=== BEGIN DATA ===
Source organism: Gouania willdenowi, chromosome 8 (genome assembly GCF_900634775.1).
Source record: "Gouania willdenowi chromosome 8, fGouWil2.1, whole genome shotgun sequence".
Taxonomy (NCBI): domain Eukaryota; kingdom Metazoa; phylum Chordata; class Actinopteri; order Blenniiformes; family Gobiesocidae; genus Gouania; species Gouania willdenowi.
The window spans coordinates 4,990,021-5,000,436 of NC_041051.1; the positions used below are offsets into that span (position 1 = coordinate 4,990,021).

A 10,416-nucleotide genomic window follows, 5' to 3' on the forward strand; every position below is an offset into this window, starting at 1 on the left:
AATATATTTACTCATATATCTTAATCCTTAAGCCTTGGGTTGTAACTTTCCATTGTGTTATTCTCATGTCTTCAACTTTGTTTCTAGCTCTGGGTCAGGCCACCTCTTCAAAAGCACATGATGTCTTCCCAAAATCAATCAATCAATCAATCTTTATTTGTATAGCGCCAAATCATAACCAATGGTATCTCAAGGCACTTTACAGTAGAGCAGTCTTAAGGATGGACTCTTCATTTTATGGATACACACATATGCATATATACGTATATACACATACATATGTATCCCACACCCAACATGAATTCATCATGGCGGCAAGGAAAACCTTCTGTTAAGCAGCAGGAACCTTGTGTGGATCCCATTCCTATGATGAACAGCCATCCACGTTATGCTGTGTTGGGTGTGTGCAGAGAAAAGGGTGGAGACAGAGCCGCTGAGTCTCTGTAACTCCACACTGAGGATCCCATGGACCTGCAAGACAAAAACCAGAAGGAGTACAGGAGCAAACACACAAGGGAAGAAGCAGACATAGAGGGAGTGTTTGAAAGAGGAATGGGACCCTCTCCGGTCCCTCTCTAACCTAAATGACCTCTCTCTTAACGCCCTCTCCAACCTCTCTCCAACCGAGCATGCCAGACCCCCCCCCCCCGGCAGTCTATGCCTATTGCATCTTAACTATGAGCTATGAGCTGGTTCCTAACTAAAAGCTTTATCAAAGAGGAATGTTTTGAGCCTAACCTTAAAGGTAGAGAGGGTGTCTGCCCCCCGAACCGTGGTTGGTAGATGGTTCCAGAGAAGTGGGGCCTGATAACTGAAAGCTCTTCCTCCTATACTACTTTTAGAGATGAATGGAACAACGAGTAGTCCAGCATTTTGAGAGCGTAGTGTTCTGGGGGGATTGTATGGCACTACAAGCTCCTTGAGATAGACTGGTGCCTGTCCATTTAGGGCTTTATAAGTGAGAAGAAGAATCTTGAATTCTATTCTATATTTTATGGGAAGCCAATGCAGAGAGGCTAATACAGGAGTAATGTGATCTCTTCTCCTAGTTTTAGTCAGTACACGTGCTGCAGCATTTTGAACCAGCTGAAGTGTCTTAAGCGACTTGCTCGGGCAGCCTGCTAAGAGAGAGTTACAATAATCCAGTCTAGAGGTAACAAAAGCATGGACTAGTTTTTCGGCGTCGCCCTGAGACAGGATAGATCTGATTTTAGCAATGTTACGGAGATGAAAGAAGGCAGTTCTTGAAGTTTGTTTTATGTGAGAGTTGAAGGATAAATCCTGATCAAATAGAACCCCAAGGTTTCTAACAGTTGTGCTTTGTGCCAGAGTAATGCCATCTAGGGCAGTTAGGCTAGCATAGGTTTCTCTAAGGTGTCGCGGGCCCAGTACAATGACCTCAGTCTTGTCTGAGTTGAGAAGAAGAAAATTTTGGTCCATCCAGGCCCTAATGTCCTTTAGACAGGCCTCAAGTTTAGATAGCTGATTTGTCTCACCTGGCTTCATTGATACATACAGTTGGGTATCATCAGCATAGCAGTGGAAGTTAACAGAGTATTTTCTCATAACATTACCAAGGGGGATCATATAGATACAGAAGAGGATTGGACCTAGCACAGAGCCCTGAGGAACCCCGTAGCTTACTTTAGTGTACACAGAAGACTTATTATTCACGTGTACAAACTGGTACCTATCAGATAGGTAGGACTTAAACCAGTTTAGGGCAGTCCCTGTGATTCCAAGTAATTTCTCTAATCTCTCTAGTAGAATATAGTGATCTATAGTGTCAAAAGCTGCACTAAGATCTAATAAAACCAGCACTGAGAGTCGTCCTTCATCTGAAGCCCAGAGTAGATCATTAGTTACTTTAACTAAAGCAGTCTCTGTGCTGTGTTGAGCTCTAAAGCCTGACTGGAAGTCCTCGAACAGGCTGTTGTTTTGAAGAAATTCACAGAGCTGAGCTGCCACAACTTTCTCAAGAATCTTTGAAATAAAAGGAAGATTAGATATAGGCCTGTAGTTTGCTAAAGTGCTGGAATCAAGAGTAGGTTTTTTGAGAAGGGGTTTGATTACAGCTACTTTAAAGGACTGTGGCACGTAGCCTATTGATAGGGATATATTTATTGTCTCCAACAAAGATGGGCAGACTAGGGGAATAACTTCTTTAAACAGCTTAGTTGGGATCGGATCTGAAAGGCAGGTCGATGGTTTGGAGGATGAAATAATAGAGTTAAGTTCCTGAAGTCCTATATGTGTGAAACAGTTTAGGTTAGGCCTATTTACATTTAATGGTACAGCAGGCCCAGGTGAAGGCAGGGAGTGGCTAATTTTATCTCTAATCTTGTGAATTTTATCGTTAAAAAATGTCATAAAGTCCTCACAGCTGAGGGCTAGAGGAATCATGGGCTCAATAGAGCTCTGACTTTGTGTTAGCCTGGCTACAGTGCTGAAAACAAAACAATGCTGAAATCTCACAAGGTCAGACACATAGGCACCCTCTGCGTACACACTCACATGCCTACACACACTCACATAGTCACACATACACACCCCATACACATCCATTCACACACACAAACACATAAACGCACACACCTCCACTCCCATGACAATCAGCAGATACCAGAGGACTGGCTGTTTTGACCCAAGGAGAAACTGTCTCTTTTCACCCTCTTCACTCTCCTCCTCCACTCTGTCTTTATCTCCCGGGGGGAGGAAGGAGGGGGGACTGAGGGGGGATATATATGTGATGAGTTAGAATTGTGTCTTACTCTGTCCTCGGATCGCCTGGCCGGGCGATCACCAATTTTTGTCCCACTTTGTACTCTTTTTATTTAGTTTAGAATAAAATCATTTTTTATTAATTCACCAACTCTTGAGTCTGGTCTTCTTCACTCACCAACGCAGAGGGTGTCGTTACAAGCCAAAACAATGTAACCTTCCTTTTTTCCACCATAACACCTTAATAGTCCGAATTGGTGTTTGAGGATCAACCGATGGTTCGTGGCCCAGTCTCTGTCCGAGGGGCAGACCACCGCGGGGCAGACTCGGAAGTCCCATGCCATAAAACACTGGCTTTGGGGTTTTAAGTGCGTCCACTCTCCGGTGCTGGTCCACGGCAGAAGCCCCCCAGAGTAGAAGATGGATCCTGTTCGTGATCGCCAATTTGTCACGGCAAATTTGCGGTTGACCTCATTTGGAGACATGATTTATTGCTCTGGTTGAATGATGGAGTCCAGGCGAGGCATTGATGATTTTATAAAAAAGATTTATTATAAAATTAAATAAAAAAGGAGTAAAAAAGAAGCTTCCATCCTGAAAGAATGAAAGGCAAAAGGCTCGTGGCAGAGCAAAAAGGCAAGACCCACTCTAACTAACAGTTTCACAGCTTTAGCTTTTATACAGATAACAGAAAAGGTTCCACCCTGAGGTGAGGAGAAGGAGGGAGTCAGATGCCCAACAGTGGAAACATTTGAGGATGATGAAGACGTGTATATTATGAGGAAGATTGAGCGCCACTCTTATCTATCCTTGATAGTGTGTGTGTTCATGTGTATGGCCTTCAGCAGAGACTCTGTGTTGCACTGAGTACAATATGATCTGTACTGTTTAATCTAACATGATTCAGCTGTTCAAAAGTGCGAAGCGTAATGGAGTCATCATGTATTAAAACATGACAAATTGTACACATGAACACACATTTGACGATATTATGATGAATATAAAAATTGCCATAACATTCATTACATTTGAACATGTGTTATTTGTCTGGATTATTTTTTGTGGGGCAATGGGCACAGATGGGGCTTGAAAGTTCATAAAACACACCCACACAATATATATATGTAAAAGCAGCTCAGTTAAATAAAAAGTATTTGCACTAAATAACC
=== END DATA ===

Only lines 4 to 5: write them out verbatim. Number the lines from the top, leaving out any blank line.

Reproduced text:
The window spans coordinates 4,990,021-5,000,436 of NC_041051.1; the positions used below are offsets into that span (position 1 = coordinate 4,990,021).

A 10,416-nucleotide genomic window follows, 5' to 3' on the forward strand; every position below is an offset into this window, starting at 1 on the left: